Liability For Swimming Pool Accidents
Nationwide, children under 14 constitute an alarming percentage of the ten drowning victims per day; many of these events occur at private backyard swimming pools or hotel pools. Some of these tragedies occur at busy pool parties and other large events when the owner has not made adequate preparations to supervise all the guests. Other times, parents turn their heads for just a few moments, and in that time, a child falls into an open or semi-open pool. It is also not unusual for a neighborhood child to wander into an unsecured yard and play in an unsupervised pool.
In all these situations, the landowner owes a duty of care to prevent swimming pool drownings, and the outcome in these cases largely depends on the relationship between landowner and victim as well as any remedial actions the landowner undertook.
Invited guests are invitees. The same label arguably applies to guests who are invited by a non-owner and to all other social guests. Regarding invitees, the owner has a duty to make the premises reasonably safe by regularly inspecting the area and ensuring that it is free from dangerous defects.
Guests who are on the land without the owner’s permission, such as party crashers, are trespassers. Generally, an owner has almost no duty of care in these situations, but there are some exceptions that loom large in many swimming pool drowning cases.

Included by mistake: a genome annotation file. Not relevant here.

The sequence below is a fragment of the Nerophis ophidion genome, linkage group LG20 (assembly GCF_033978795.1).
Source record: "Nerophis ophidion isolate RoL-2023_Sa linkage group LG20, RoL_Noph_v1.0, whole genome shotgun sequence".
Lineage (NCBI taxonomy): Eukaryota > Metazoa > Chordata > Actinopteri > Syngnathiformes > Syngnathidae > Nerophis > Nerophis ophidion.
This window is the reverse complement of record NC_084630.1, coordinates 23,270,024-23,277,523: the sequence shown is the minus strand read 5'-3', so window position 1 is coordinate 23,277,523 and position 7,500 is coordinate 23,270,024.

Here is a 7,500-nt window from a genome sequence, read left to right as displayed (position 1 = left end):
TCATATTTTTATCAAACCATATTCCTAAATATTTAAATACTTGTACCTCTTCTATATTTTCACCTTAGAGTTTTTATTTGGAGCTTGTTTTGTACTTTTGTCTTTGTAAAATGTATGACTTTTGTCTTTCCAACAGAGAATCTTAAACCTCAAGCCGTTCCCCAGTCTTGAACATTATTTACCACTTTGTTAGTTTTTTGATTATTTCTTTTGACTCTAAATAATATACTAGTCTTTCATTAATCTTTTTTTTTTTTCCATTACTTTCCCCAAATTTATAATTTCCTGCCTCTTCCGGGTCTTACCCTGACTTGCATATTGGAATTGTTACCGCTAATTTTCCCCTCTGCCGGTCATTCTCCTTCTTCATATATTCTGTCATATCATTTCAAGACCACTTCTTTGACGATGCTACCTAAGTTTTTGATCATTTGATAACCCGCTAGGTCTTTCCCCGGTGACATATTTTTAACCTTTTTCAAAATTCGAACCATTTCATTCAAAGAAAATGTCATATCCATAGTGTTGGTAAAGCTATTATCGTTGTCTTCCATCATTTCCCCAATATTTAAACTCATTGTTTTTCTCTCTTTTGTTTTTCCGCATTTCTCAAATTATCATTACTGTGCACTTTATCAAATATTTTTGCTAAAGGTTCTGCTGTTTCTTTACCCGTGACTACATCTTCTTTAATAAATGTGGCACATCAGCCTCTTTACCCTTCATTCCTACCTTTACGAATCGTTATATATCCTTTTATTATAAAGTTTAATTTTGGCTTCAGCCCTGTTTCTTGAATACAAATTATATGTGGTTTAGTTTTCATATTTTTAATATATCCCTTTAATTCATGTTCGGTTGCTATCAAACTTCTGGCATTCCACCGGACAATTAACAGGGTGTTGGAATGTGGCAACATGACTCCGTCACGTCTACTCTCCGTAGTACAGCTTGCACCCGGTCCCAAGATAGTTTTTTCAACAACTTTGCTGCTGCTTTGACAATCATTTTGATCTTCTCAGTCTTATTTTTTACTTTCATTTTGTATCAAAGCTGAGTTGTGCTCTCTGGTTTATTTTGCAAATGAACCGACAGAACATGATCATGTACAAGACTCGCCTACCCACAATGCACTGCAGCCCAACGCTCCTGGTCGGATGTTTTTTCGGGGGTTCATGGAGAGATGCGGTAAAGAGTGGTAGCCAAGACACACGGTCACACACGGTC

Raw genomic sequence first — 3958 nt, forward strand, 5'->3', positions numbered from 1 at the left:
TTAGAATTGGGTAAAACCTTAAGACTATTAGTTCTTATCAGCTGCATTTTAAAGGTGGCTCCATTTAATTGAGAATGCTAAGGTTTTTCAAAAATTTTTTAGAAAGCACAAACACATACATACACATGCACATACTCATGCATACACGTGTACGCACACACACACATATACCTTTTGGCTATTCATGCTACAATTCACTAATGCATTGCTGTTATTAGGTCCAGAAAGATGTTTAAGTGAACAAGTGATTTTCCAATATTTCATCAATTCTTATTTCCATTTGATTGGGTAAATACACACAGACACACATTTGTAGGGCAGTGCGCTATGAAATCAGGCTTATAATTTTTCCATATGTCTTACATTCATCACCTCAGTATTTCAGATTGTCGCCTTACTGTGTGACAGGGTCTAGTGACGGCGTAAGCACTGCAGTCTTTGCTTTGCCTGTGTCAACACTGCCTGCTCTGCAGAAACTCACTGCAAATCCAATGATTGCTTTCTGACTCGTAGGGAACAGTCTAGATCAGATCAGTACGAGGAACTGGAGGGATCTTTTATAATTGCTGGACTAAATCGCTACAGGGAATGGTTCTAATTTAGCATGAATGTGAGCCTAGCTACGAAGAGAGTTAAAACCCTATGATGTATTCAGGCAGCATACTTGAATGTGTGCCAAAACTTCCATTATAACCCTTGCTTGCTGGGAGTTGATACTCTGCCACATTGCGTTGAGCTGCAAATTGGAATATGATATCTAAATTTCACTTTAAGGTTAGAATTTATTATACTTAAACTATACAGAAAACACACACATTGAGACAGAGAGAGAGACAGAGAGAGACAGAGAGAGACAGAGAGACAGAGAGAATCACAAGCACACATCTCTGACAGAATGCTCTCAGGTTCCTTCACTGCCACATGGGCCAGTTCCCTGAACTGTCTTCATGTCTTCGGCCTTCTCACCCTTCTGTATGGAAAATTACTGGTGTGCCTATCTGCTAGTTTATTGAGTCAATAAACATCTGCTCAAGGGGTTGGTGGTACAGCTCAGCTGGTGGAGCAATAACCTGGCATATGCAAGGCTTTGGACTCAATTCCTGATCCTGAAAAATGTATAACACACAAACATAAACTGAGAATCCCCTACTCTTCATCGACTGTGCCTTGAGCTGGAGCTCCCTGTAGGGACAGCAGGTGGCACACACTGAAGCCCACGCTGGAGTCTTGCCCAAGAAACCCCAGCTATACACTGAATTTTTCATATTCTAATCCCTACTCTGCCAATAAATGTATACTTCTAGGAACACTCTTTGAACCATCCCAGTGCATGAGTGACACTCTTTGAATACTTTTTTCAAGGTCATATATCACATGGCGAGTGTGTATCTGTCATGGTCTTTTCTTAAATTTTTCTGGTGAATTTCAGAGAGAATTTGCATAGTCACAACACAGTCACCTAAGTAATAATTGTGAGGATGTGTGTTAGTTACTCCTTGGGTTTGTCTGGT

- Attractive Nuisance: Since their young minds simply cannot conceive of the danger, many children play around swimming pools, construction sites, busy roadways, and other hazardous locations. If the owner knows that children are likely to play there, the owner is liable for damages that these young victims sustain.
- Frequent Trespasser: If the owner has reason to believe that a trespasser will be on the premises, such as a neighbor who routinely “helps himself” to the pool facilities, the owner is usually liable for damages.
These damages normally include compensation for both economic losses, including medical bills, and noneconomic losses, like emotional distress.
To establish liability, the plaintiff must show that, by a preponderance of the evidence, the owner either knew or should have known about the dangerous condition, such as an open swimming pool. In these cases, posted signs like “No Lifeguard On Duty” may not be enough to shield the owner from liability, even if the victim is an adult who could read and understand the sign.
Sometimes, there is direct evidence of knowledge; for example, an owner may replace a broken fence lock with an ordinary latch. Knowledge can also be established by circumstantial evidence, which is ordinarily the amount of time the defect existed. If the pool fence lock had been broken for several months, it is reasonable for the jury to conclude that the owner should have known about the defect and addressed the situation.
Landowners have a duty to keep their guests safe. For a free consultation with an aggressive Lake Charles personal injury attorney, contact Hoffhoss Devall. Home and hospital visits are available.